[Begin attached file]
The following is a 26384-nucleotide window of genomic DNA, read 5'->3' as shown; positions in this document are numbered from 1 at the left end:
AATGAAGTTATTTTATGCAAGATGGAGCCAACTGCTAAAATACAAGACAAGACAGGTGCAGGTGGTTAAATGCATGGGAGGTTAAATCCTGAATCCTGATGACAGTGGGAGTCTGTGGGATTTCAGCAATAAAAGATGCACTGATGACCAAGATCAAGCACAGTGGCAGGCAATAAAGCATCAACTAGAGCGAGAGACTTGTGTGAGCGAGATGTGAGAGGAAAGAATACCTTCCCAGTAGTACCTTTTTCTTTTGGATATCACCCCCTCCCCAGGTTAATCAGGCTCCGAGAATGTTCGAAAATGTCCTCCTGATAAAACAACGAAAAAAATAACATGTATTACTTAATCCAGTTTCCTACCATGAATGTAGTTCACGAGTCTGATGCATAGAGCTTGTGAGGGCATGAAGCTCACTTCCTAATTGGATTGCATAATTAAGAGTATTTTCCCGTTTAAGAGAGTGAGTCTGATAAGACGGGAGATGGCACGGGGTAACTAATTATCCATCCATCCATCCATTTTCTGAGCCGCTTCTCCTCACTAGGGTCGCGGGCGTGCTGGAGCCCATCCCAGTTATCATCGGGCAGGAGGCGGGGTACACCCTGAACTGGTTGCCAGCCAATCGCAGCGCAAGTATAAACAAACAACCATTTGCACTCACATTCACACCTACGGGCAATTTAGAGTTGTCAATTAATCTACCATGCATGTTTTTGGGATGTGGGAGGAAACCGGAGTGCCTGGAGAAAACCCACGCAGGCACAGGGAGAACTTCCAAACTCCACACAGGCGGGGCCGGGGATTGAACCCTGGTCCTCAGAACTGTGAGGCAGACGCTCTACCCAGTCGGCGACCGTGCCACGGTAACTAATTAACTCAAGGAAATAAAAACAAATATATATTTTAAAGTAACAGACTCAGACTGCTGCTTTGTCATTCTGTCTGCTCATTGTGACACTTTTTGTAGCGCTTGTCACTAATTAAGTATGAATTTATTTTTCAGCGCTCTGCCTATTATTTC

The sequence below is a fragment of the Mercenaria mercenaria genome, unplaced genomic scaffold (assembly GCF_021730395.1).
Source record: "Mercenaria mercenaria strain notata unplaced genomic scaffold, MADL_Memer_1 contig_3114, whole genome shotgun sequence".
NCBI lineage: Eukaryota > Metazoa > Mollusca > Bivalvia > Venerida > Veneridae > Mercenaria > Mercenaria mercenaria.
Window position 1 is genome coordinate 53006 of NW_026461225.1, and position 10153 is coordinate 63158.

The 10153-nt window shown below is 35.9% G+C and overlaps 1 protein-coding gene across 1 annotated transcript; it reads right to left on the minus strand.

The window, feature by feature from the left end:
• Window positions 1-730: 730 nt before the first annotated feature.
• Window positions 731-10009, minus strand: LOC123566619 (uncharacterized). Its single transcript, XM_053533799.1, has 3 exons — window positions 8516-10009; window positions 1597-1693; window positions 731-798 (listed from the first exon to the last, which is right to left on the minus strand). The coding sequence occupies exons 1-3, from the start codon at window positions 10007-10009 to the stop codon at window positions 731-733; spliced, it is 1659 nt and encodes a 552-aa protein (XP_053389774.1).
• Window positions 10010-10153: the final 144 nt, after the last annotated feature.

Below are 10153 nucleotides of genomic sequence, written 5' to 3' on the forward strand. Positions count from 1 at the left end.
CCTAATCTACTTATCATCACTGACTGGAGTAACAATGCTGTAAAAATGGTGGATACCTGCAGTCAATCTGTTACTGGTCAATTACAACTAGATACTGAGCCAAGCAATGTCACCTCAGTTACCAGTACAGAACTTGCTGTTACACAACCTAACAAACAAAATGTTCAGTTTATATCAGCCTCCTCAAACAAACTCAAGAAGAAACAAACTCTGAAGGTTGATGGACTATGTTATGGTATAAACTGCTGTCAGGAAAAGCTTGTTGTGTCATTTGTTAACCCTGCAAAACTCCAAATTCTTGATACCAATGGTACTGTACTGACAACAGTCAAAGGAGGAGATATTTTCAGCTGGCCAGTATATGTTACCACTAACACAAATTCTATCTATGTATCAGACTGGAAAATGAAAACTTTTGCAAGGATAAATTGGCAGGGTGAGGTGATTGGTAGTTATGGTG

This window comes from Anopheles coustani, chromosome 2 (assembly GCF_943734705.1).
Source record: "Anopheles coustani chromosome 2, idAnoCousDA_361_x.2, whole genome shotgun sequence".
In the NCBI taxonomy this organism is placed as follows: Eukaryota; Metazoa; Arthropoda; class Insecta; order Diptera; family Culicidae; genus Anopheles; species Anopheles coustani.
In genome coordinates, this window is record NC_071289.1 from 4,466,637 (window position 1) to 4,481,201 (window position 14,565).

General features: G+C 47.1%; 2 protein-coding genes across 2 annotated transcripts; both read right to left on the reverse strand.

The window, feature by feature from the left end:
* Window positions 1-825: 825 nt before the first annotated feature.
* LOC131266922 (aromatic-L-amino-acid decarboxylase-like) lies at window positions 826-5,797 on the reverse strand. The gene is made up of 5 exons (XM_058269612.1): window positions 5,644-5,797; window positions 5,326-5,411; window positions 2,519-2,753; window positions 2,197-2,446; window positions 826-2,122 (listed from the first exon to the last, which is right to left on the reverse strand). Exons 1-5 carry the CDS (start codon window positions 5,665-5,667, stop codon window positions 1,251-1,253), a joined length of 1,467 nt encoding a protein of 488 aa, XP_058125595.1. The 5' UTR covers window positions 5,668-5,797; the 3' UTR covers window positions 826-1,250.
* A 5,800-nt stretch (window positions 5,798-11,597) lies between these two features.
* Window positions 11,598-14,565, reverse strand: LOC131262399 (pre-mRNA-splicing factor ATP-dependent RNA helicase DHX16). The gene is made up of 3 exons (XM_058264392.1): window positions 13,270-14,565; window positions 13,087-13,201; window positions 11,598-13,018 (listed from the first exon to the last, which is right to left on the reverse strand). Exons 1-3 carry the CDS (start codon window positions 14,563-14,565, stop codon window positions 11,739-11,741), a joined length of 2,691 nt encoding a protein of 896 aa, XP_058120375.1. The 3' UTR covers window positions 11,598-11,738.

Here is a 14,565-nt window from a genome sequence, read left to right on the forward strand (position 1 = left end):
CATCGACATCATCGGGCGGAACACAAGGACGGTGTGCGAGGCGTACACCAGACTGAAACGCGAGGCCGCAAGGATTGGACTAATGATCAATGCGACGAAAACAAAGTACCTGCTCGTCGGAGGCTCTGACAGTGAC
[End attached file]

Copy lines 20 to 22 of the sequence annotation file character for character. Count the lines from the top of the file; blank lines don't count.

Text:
* Window positions 1-825: 825 nt before the first annotated feature.
* LOC131266922 (aromatic-L-amino-acid decarboxylase-like) lies at window positions 826-5,797 on the reverse strand. The gene is made up of 5 exons (XM_058269612.1): window positions 5,644-5,797; window positions 5,326-5,411; window positions 2,519-2,753; window positions 2,197-2,446; window positions 826-2,122 (listed from the first exon to the last, which is right to left on the reverse strand). Exons 1-5 carry the CDS (start codon window positions 5,665-5,667, stop codon window positions 1,251-1,253), a joined length of 1,467 nt encoding a protein of 488 aa, XP_058125595.1. The 5' UTR covers window positions 5,668-5,797; the 3' UTR covers window positions 826-1,250.
* A 5,800-nt stretch (window positions 5,798-11,597) lies between these two features.